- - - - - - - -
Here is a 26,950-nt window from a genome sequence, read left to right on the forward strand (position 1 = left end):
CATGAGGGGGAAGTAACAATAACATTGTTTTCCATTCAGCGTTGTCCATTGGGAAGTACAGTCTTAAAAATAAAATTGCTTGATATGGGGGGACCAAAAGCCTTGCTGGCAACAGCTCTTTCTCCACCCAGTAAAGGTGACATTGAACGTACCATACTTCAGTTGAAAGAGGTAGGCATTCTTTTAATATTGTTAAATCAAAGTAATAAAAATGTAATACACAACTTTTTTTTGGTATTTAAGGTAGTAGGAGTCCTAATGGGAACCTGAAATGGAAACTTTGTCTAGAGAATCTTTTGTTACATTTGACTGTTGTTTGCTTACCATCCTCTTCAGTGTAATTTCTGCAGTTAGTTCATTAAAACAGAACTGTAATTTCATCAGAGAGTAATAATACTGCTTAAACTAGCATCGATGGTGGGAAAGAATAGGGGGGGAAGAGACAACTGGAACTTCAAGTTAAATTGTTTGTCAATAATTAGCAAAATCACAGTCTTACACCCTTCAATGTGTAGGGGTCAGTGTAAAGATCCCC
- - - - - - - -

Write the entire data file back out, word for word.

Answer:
Here is a 26,950-nt window from a genome sequence, read left to right on the forward strand (position 1 = left end):
CATGAGGGGGAAGTAACAATAACATTGTTTTCCATTCAGCGTTGTCCATTGGGAAGTACAGTCTTAAAAATAAAATTGCTTGATATGGGGGGACCAAAAGCCTTGCTGGCAACAGCTCTTTCTCCACCCAGTAAAGGTGACATTGAACGTACCATACTTCAGTTGAAAGAGGTAGGCATTCTTTTAATATTGTTAAATCAAAGTAATAAAAATGTAATACACAACTTTTTTTTGGTATTTAAGGTAGTAGGAGTCCTAATGGGAACCTGAAATGGAAACTTTGTCTAGAGAATCTTTTGTTACATTTGACTGTTGTTTGCTTACCATCCTCTTCAGTGTAATTTCTGCAGTTAGTTCATTAAAACAGAACTGTAATTTCATCAGAGAGTAATAATACTGCTTAAACTAGCATCGATGGTGGGAAAGAATAGGGGGGGAAGAGACAACTGGAACTTCAAGTTAAATTGTTTGTCAATAATTAGCAAAATCACAGTCTTACACCCTTCAATGTGTAGGGGTCAGTGTAAAGATCCCC